“To make the best better”, is the 4-H motto. It’s also the feeling conveyed when talking with Jessie Franich about her 4-H Horse riding Club. Jessie has been a 4-H leader with the riding club “The Wet Blankets” since 1980. How the name came to be, she remembers, “When the kids were working on a name for the club, they thought when a horse works hard the blanket gets wet. Wet blankets make good horses.”
The 4-H riding club carries the flags at the rodeos in Morgan County every year, with Jessie riding right alongside. For the past few years, some of the older 4-Hers, and Franich organized the wrangler contest, which is held during the county fair. This work is in addition to training for competitions.
Jesse helps those who she teaches understand and apply the four Hs to their own lives. The four Hs stand for:
Head to clearer thinking
Heart to greater loyalty
Hands to larger service
Health to better living for the club
The work of the 4-H club does not stop with education about horsemanship. As a part of the 4-H focus there is substantial service. Franich has found many opportunities to teach this value to her club members over the years. Each year they focus on a special service project.
When they were a new club, one of their first projects was to take some horses down to the blind school and give the students rides. The riding club did this for a few years until someone got hurt. Though the blind students loved the horses, Jessie decided to pursue other areas of service for her club.
She had heard of an opportunity to provide service at the State Mental Hospital. The service opportunity would bring comfort and joy to patients there.
The official name is “The Forgotten Patient Project.” The hospital reaches out to groups & organizations across the state, to make sure all 500 people there have a good Christmas, explained Franich.
In the late Fall, the club receives two patients’ names with a list of things they want and need. In December, the club members deliver Christmas to these two individuals. “It’s a worthwhile project the kids look forward to each year,” stated Franich. This has now been the Wet Blankets service project for over twenty years.
This year the 4-H club has 20 members, ranging from 9 to 19 years old. Using their own resources, the club obtained the gifts needed for the two recipients. When they gathered it all together, the wrapped presents filled four large paper towel boxes, which were also adorned with wrapping paper and a filled Christmas stocking for these two patients.
Jessie mentioned, “We get thank you cards every year by those that receive the gifts.” She described this service project experience saying, “I wouldn’t trade it for anything in the world!”
“4-H is the nation’s largest youth development organization with more than 6 million club members. 4-H fosters an innovative ‘learn by doing’ approach with proven results,” the 4-H Club website reads. Learn by doing is the approach that young people take when joining the riding club. They like horses, but some don’t know much about riding them. Over time, they have learned the responsibility of riding and caring for a horse. “There is a big difference between going for a ride and riding a horse,” explained Franich.
“Most of them bring their own horse. A few use my horses. This past year, a 15 year-old girl from the Wet Blankets, rode one of my horses and went all the way to the State [4-H competition],” Jessie proudly stated.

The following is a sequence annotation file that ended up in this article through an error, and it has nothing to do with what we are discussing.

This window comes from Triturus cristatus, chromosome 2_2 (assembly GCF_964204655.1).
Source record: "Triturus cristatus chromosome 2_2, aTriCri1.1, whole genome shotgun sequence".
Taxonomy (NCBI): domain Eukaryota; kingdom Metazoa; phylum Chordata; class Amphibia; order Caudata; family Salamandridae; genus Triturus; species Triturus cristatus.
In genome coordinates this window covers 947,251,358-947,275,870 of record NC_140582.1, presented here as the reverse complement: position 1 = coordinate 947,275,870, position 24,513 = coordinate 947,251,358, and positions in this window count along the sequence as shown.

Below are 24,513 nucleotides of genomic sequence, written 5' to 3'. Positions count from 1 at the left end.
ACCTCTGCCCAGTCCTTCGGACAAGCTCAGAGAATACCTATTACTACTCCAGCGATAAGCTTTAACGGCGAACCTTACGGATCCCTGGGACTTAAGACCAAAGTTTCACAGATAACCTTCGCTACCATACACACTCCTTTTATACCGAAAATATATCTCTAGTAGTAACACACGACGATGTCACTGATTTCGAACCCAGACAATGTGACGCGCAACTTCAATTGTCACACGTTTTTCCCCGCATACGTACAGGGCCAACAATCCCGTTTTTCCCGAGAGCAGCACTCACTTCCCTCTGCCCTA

The boys and girls start at 9 years old with 4-H and some have stayed for the long ride of ten years. Jessie is now working with the second generation of club members.
“It’s a labor of love working with these kids; the reward is in the relationships. I’m hard on those kids but they keep coming back,” she described with emotion.
“Some have gone on to other horse riding associations,” stated Franich. She expressed, “that it is necessary to get a good foundation under them, and it’s fun watching them grow and learn.”
Franich has grown and learned with a love for horses and horseback riding. Born and raised in Porterville, Franich has been around horses all her life. She is named after her grandfather, Jesse, who also loved horses.
Franich has been riding since the age of 3 or 4, and as a teen in 1957 she was crowned Morgala Days Queen. She said there wasn’t a 4-H riding club around when she was young, but she did join the riding clubs that were available such as the Miltonas; the High Country Riders, and Morgan County Utah’s Mounted Sheriff’s Posse, of which she was Commander for two years in 1997 and 1998.
All through the years, her supportive husband Matt, has encouraged Franich to, as she would say, “do my own thing, when its come to the horses.” The love of horses and riding has been passed on to her four children, who continue to help from time to time with the 4-H club. Though her five grandchildren aren’t members of the 4-H riding club, they love to come visit and ride her two horses and three mules.
“Working with the youth for over 30 years has helped to keep me from getting old and stale,” laughed Franich.
In the summer, besides organizing the flag carriers, the wrangler contest, and the Wet Blankets, Franich drives trucks. Her work includes hauling and delivering roll-over containers (for garbage or clean-up projects) in Salt Lake County.
Franich closed with, “As long as I can board them [horses], I’ll ride. I’ve had a good run with it; there are no regrets.”Franich is a great example to the youth of Morgan County and sets the example of the values of the 4-H. Her teaching by words and example help those club members live up to the 4-H pledge:
I pledge my head to clearer thinking,
my heart to greater loyalty,
my hands to larger service,
my health to better living for my club,
my community, my country, and my world.